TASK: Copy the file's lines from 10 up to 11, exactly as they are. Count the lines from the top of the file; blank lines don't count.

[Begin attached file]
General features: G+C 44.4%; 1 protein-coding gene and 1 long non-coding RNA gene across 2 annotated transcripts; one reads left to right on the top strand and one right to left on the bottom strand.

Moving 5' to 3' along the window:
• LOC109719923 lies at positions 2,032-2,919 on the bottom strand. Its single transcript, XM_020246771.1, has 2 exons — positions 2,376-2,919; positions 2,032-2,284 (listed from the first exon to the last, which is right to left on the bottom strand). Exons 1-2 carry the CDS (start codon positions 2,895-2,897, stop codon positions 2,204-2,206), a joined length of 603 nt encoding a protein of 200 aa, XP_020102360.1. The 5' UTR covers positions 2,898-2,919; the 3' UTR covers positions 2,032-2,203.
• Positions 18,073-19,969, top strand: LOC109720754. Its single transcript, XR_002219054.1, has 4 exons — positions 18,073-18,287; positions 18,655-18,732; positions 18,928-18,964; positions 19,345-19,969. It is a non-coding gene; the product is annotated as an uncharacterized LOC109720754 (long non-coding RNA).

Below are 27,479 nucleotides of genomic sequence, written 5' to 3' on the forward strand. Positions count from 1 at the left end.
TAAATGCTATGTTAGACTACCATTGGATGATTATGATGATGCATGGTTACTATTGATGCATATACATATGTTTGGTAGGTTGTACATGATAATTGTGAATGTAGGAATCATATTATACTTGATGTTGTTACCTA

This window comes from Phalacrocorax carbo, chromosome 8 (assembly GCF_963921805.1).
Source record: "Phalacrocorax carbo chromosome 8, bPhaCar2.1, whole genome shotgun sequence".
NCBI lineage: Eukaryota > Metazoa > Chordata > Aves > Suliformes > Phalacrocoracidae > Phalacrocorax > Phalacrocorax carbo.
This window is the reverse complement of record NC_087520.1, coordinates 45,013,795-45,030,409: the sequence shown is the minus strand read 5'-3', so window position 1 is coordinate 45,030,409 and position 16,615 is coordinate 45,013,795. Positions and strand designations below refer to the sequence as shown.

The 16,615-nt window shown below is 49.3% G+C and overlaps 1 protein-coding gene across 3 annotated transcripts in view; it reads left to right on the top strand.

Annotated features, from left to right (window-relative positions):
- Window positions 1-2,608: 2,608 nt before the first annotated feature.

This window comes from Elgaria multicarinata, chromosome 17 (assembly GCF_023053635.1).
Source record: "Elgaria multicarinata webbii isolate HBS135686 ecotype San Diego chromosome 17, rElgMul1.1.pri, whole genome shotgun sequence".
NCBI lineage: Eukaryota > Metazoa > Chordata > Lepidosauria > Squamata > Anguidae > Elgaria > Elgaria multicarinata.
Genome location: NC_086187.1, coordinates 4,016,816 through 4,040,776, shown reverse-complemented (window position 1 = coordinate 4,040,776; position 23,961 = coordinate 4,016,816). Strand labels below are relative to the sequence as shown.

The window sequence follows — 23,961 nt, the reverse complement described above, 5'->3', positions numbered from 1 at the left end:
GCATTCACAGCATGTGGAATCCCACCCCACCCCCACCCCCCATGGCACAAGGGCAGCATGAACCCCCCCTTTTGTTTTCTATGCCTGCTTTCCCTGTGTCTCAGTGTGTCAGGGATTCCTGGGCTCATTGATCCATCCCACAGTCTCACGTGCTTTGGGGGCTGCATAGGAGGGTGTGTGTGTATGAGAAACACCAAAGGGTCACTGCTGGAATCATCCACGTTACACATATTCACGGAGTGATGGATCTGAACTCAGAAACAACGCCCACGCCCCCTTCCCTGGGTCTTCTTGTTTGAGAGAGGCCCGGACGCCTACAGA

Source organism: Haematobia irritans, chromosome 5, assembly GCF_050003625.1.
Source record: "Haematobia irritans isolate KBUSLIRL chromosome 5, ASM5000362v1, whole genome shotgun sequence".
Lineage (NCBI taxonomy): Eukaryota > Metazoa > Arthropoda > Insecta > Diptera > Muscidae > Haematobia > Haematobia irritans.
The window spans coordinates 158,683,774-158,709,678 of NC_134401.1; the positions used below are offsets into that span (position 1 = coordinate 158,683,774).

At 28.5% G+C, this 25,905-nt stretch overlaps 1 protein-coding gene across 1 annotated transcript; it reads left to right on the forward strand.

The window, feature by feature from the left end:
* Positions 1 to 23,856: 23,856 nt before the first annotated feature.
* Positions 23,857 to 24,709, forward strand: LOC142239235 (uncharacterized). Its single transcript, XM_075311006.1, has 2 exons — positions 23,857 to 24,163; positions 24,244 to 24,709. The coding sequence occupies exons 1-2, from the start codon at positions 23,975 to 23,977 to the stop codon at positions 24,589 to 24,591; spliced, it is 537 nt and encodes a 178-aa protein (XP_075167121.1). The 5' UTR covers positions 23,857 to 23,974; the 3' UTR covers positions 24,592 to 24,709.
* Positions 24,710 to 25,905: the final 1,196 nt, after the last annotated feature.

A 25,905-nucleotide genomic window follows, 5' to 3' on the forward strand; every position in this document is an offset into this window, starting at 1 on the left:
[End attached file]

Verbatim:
This window is the reverse complement of record NC_087520.1, coordinates 45,013,795-45,030,409: the sequence shown is the minus strand read 5'-3', so window position 1 is coordinate 45,030,409 and position 16,615 is coordinate 45,013,795. Positions and strand designations below refer to the sequence as shown.

The 16,615-nt window shown below is 49.3% G+C and overlaps 1 protein-coding gene across 3 annotated transcripts in view; it reads left to right on the top strand.